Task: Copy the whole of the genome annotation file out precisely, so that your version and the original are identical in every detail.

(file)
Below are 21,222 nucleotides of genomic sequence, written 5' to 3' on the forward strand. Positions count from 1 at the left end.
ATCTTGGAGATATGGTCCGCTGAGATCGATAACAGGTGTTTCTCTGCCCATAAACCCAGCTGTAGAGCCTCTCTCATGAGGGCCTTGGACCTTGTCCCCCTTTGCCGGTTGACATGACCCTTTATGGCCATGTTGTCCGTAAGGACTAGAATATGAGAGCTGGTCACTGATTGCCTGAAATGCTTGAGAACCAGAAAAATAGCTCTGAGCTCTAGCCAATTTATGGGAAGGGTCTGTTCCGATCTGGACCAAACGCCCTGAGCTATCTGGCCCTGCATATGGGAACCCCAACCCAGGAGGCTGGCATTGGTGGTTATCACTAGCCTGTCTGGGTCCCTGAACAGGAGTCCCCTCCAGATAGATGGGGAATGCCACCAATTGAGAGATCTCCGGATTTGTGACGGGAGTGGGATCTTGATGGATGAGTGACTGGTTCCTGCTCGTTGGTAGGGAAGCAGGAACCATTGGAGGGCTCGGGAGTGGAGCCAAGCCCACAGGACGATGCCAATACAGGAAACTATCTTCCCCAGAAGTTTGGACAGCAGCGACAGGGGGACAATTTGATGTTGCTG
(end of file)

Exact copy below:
Below are 21,222 nucleotides of genomic sequence, written 5' to 3' on the forward strand. Positions count from 1 at the left end.
ATCTTGGAGATATGGTCCGCTGAGATCGATAACAGGTGTTTCTCTGCCCATAAACCCAGCTGTAGAGCCTCTCTCATGAGGGCCTTGGACCTTGTCCCCCTTTGCCGGTTGACATGACCCTTTATGGCCATGTTGTCCGTAAGGACTAGAATATGAGAGCTGGTCACTGATTGCCTGAAATGCTTGAGAACCAGAAAAATAGCTCTGAGCTCTAGCCAATTTATGGGAAGGGTCTGTTCCGATCTGGACCAAACGCCCTGAGCTATCTGGCCCTGCATATGGGAACCCCAACCCAGGAGGCTGGCATTGGTGGTTATCACTAGCCTGTCTGGGTCCCTGAACAGGAGTCCCCTCCAGATAGATGGGGAATGCCACCAATTGAGAGATCTCCGGATTTGTGACGGGAGTGGGATCTTGATGGATGAGTGACTGGTTCCTGCTCGTTGGTAGGGAAGCAGGAACCATTGGAGGGCTCGGGAGTGGAGCCAAGCCCACAGGACGATGCCAATACAGGAAACTATCTTCCCCAGAAGTTTGGACAGCAGCGACAGGGGGACAATTTGATGTTGCTG